SDGs: Sustainable style and the rise of circular fashion

Harvesting cotton. Image courtesy of Shutterstock

When luxury fashion brand Burberry admitted to destroying more than $35 million worth of fashion and cosmetics products last year, there was outcry around the world over the amount of wastage created by the fashion industry for the sake of protecting their brand from counterfeits and discounting.

The fashion industry is the second most polluting industry after oil and gas. According to the World Wildlife Fund (WWF), it takes 2,700 litres of water to produce the cotton needed for just one t-shirt; add a single pair of jeans to that and you need 20,000 litres of water in total.  Moreover, the pesticides, fertilisers and chemical dyes and manufacturing methods have polluted the freshwater supplies of hundreds of villages in places like Indonesia where on the banks of the Citarum River are some 400 factories that release toxic chemicals into the river every day.

To combat the impact on the environment, the fashion industry is beginning to focus on sustainability and one solution is the sharing economy.

According to the World Economic Forum (WEF) the sharing economy will be worth $670 billion by 2025 as people become more comfortable with renting and leasing goods and services for a short period of time instead of buying them outright.

Fashion rental companies already exist, but the concept is likely to evolve to more subscription and brand-based models and according to GlobalData, the online clothing rental market is set to grow to $2.5 billion by 2023.

US-based fashion chain Urban Outfitters, which also counts Levi’s, Anthropologie and Fila in its portfolio of brands plans to launch a subscription service, allowing customers to rent six items each month before choosing to buy them or swap them. The service, called Nuuly, will be launched in the US later this year.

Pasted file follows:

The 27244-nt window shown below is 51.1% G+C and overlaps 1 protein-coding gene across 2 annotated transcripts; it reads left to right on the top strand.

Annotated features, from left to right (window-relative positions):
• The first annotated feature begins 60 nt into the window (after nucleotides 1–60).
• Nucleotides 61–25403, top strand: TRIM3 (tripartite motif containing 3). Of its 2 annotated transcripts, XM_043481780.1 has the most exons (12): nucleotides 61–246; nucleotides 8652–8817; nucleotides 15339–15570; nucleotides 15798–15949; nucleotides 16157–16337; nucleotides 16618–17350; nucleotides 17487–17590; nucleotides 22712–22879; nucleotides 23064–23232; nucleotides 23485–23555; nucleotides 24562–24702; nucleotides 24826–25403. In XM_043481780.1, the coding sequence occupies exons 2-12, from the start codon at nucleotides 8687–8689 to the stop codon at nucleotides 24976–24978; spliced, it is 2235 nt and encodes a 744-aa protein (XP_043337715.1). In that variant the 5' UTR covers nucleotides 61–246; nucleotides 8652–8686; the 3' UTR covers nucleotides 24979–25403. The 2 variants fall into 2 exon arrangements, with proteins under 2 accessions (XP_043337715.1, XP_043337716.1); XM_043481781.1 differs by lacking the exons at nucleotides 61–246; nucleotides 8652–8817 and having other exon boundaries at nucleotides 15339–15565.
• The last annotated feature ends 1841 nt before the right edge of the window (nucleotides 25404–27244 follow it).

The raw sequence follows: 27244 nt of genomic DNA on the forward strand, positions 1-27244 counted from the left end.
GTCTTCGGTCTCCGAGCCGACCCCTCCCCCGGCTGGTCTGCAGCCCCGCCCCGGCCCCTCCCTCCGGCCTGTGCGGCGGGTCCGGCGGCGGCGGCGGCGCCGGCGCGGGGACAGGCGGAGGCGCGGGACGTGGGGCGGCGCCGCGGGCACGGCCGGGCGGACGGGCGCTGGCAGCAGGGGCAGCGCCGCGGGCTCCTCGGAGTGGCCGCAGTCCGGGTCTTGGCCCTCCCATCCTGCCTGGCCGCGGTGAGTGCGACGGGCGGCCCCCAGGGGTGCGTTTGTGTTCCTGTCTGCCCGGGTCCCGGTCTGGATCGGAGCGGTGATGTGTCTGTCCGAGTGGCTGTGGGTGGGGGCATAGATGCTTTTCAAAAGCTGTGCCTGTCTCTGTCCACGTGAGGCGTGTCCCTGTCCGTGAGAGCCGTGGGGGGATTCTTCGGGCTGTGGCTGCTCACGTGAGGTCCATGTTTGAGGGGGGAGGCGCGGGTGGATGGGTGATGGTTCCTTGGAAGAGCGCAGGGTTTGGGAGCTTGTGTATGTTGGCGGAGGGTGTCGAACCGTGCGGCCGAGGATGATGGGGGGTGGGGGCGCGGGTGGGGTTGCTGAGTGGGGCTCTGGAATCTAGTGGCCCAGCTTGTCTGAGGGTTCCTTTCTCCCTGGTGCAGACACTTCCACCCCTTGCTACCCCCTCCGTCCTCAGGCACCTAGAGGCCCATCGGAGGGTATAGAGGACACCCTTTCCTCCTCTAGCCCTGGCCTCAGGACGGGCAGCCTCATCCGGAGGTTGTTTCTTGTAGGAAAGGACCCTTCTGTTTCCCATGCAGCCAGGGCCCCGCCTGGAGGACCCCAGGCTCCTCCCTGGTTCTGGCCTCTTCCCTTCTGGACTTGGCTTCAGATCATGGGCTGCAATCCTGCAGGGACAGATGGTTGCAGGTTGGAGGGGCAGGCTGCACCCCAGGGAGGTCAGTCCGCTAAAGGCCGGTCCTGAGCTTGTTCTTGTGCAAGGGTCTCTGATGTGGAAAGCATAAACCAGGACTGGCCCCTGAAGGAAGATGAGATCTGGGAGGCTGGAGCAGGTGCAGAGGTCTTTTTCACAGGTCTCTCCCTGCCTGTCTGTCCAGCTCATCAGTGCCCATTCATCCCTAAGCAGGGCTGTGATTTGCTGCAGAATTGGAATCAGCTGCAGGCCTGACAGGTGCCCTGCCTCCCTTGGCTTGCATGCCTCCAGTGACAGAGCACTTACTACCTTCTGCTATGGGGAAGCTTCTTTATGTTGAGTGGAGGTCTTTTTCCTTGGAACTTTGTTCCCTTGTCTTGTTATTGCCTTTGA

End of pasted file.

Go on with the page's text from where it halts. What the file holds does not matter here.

The Luxury Closet (TLC), a Dubai-based marketplace for pre-owned fashion will soon begin piloting something similar with a fashion brand in the UAE.

“Brands will enable their customers to give old items back to them and then take new items. We’re working with this brand [to be announced soon] to allow their customers to resell their items in exchange for store credit,” says Kunal Kapoor, founder and chief executive officer (CEO) at The Luxury Closet. “Ownership and rights as a concept will go away.”

Creating this circular economy in fashion will help to make it more sustainable. TLC has seen a rise in people selling and buying pre-owned goods on its platform and is embarking on a global expansion strategy after closing an additional round of investment.

For Maya Talih Khatoun and Tima Hamadeh, encouraging people to buy pre-owned goods was the easiest option and one of the most ethical. According to the Thread Up Sustainability Report 2018, consumers can increase the life of an upcycled piece by more than two years, thereby reducing its carbon, waste and water footprint by about 73 per cent.

They launched RIOT, a circular fashion online boutique and movement after noticing the value of items sitting in their wardrobes.

“Saying I have a closet full of clothes, but I have nothing to wear is no longer acceptable given the state of the planet,” says Khatoun. “We wanted to give customers more and more reason to wear pre-loved, but there is a massive stigma especially in the region.”